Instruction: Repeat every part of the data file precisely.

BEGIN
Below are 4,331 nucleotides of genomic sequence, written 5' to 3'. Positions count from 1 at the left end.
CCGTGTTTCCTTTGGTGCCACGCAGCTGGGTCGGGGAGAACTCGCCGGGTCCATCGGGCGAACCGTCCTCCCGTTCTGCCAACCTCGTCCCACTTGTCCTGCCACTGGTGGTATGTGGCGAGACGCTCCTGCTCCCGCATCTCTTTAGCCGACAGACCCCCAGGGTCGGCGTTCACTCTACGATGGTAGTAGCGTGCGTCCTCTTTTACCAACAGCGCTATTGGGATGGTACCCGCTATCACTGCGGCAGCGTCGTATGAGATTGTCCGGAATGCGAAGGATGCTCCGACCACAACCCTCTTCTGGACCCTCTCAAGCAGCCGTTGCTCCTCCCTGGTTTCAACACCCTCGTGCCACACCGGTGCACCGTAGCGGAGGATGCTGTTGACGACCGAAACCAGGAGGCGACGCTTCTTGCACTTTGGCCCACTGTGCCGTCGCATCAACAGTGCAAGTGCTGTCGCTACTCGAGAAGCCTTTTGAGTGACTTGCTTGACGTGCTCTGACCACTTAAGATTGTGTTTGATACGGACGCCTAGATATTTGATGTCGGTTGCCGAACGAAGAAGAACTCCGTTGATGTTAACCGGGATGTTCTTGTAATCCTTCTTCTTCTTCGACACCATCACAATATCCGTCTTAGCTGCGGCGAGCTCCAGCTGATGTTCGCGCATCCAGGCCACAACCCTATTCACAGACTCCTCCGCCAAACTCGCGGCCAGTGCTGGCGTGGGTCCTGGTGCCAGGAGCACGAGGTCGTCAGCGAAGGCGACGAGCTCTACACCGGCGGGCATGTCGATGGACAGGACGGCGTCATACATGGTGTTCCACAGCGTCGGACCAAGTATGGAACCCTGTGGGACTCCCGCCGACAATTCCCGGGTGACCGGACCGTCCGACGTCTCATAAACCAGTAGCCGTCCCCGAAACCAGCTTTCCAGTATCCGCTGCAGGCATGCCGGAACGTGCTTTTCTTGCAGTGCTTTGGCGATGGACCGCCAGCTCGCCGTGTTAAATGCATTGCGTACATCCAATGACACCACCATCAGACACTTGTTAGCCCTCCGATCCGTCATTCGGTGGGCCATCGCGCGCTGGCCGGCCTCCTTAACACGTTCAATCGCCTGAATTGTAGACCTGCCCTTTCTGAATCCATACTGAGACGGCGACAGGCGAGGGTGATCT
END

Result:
Below are 4,331 nucleotides of genomic sequence, written 5' to 3'. Positions count from 1 at the left end.
CCGTGTTTCCTTTGGTGCCACGCAGCTGGGTCGGGGAGAACTCGCCGGGTCCATCGGGCGAACCGTCCTCCCGTTCTGCCAACCTCGTCCCACTTGTCCTGCCACTGGTGGTATGTGGCGAGACGCTCCTGCTCCCGCATCTCTTTAGCCGACAGACCCCCAGGGTCGGCGTTCACTCTACGATGGTAGTAGCGTGCGTCCTCTTTTACCAACAGCGCTATTGGGATGGTACCCGCTATCACTGCGGCAGCGTCGTATGAGATTGTCCGGAATGCGAAGGATGCTCCGACCACAACCCTCTTCTGGACCCTCTCAAGCAGCCGTTGCTCCTCCCTGGTTTCAACACCCTCGTGCCACACCGGTGCACCGTAGCGGAGGATGCTGTTGACGACCGAAACCAGGAGGCGACGCTTCTTGCACTTTGGCCCACTGTGCCGTCGCATCAACAGTGCAAGTGCTGTCGCTACTCGAGAAGCCTTTTGAGTGACTTGCTTGACGTGCTCTGACCACTTAAGATTGTGTTTGATACGGACGCCTAGATATTTGATGTCGGTTGCCGAACGAAGAAGAACTCCGTTGATGTTAACCGGGATGTTCTTGTAATCCTTCTTCTTCTTCGACACCATCACAATATCCGTCTTAGCTGCGGCGAGCTCCAGCTGATGTTCGCGCATCCAGGCCACAACCCTATTCACAGACTCCTCCGCCAAACTCGCGGCCAGTGCTGGCGTGGGTCCTGGTGCCAGGAGCACGAGGTCGTCAGCGAAGGCGACGAGCTCTACACCGGCGGGCATGTCGATGGACAGGACGGCGTCATACATGGTGTTCCACAGCGTCGGACCAAGTATGGAACCCTGTGGGACTCCCGCCGACAATTCCCGGGTGACCGGACCGTCCGACGTCTCATAAACCAGTAGCCGTCCCCGAAACCAGCTTTCCAGTATCCGCTGCAGGCATGCCGGAACGTGCTTTTCTTGCAGTGCTTTGGCGATGGACCGCCAGCTCGCCGTGTTAAATGCATTGCGTACATCCAATGACACCACCATCAGACACTTGTTAGCCCTCCGATCCGTCATTCGGTGGGCCATCGCGCGCTGGCCGGCCTCCTTAACACGTTCAATCGCCTGAATTGTAGACCTGCCCTTTCTGAATCCATACTGAGACGGCGACAGGCGAGGGTGATCT